The Wounded Goat

Last week John met with a delegation from the Government of Yemen, including Hooria Mashhour, Minister of Human Rights, former Deputy of the Women National Committee and Mohamed al-Mikhlafi, Minister of Legal Affairs,  Founder and Former Chair of al-Marsad ( Human Rights Observatory) Organization. The purpose of the meeting was to discuss the role of the Scottish Parliament’s Cross Party Group on Human Rights. Below is an essay, reproduced with permission, by the Yemeni Minister of Human Rights, Hooria Mashhour, on drone strikes affecting her country.

The Wounded Goat

By Hooria Mashhour (Minister of Human Rights, Yemen)


The word ‘Altais’ has several meanings in  Arabic. It is a star in the constellation Draco, but  it also means male goat. It is quite common in the Arab world to come across animal names attributed to humans, especially the ones that represent power, endurance, intelligence, and beauty for example Assad (Lion), Namer (Tiger), Fahd (Panther),  and Gahzal (Gazelle).

Recently, I met Naif Altaisi. When I asked  his age  he said he didn’t know, but his brother estimates that it is around 25 years old. He looks like many other young men in Yemen. His clothes are old and his hair is messy. He has just got out of a long and expensive  stay in hospital; one that is far from over. He was there because of a US drone strike that hit a wedding convoy in Rad’a in the South of Yemen last December.

His poor family had to take him out of hospital because of mounting  debts that have crippled them.  Somehow they need to find the money to send Naif to a different country  for further treatment because the hospitals in Yemen can no longer help him with the piece of shrapnel that is lodged in his eye socket. According to his medical report his doctors fear that his other eye may be affected. However, their biggest fear is that the shrapnel will cause an infection in his brain that will eventually kill him.

To add to his misery,  Naif’s left leg is still in the cast that has dried around the rods coming out of it. As a result he won’t be able to do his job as a sheepherder – his only source of income.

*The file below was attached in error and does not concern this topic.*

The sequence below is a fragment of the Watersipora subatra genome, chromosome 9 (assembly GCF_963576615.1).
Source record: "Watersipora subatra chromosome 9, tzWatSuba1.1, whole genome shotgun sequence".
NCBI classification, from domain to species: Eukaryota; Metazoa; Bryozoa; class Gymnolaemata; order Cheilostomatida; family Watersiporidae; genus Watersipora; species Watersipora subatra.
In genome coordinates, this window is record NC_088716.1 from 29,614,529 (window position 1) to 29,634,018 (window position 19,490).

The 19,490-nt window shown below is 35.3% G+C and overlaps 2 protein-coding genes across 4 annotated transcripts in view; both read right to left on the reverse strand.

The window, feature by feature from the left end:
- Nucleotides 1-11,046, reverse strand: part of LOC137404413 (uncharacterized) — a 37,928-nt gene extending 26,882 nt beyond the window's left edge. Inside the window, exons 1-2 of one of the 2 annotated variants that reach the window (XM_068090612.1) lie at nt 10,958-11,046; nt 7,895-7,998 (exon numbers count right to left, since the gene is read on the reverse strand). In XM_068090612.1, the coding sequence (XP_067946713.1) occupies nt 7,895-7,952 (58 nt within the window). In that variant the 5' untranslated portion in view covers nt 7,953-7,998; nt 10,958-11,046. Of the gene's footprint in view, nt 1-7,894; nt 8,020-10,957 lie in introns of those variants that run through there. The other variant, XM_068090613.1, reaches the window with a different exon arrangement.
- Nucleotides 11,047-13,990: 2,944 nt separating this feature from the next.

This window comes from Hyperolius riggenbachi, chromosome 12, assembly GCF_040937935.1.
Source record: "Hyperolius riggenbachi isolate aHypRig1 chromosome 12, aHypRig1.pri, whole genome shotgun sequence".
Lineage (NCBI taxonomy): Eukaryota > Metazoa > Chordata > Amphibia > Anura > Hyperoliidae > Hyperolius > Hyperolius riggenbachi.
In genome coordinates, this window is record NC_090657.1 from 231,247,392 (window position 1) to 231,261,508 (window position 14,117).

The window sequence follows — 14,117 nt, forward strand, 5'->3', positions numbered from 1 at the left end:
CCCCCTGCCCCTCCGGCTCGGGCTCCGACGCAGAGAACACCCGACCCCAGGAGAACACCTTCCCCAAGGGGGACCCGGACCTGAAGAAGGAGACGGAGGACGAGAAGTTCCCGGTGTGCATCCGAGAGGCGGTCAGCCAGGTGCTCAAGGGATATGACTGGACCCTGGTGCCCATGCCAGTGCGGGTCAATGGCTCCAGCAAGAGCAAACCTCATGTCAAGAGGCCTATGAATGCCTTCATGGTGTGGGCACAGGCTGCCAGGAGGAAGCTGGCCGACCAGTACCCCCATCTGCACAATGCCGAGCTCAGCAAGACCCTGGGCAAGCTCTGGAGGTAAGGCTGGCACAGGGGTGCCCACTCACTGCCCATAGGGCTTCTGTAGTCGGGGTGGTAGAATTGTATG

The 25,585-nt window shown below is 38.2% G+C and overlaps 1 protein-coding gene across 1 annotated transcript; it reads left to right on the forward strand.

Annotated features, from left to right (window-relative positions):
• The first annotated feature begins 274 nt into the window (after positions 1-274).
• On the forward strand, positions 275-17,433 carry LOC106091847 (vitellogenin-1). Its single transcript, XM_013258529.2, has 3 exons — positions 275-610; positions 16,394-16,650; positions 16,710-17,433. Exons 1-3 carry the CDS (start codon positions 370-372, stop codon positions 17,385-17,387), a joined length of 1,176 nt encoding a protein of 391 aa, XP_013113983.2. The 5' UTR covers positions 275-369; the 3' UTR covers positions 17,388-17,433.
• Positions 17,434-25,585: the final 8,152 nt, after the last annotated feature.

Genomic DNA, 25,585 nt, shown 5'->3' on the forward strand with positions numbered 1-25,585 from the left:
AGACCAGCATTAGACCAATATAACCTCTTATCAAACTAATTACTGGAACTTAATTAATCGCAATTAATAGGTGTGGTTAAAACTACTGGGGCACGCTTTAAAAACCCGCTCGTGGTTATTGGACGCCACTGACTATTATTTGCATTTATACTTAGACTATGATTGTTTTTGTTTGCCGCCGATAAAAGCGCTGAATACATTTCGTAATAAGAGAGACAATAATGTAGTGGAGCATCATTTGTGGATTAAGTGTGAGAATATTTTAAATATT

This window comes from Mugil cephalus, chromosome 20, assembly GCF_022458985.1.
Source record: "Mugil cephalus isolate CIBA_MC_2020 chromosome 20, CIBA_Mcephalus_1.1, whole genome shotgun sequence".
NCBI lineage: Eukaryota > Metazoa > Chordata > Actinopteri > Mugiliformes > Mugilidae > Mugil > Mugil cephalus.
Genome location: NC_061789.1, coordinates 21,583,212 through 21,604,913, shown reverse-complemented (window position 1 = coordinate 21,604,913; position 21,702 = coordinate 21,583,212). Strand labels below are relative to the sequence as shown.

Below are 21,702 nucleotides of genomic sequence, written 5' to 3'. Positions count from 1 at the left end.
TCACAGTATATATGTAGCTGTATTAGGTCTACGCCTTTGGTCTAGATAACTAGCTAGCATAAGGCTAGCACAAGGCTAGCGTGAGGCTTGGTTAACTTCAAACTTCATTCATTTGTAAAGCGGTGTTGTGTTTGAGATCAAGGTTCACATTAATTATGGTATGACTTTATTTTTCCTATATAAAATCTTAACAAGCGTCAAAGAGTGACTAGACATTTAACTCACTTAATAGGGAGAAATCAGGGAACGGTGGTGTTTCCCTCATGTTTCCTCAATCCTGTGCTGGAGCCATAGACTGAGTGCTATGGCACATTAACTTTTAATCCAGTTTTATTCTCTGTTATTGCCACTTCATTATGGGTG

Naif didn’t know who I am or what I do when I went to visit him along with a big group of members from the National Dialogue Conference, including the head of the transitional justice team, and many more influential people some of whom were doctors. He didn’t recognize me mainly because he doesn’t own a phone or watch the news or follow politicians and politics. He has always lived a simple life alongside his family. His youngest child was born just a couple of days before my visit.  Naif managed a small herd of goats that barely covered the basic needs of living for his big family. His children are all far too young to take over the work from their father.

Naif gave me a stare that was full of blame because I represent the government, and the government has failed to provide him with medical care. And when I said that the country was struggling with the fight against terrorism and all should stand firmly in its face to avoid horrendous acts like the one that hit the Ministry of Defense he replied: “If I know any terrorists I will instantly report them. I am an illiterate villager and I have no affiliation whatsoever with terrorists, my only crime is that I went to the city to attend my relative’s wedding ceremony”. When I asked about his demands from the government he said: “I want medical treatment and for drone strikes to stop because they have killed many and left many wounded like me”.

I couldn’t bear the looks and screams, not only from him, but also from the tens of people who have suffered from similar misfortunes. A day after I met him I was at the 25th session of the Human Rights Council in Geneva therefore I used this platform to echo the cries of Yemenis in demanding a stop to unmanned armed drones because the Yemeni people have made it overwhelmingly clear that this is what they want. I believe it is my duty as Human Rights Minister and the duty of our government to offer justice, compensation, and apologies to those poor simple Yemeni villagers.

The Yemeni parliament has expressed its objection to drones as did the European Union Parliament just last month. Pakistan currently has a draft resolution under negotiation in the Human Rights Council and I am confident that it will be met with acceptance from the member and observer countries. I hope – and predict – that this will create  an increase in support for this matter in the American Congress, Human Rights organizations in the free world, and from many different countries.

We are committed to fighting terrorism. But we need not – rather, we must not – in the process destroy the lives of innocent Yemenis just trying to get on with their daily lives; people like Naif Altaisi.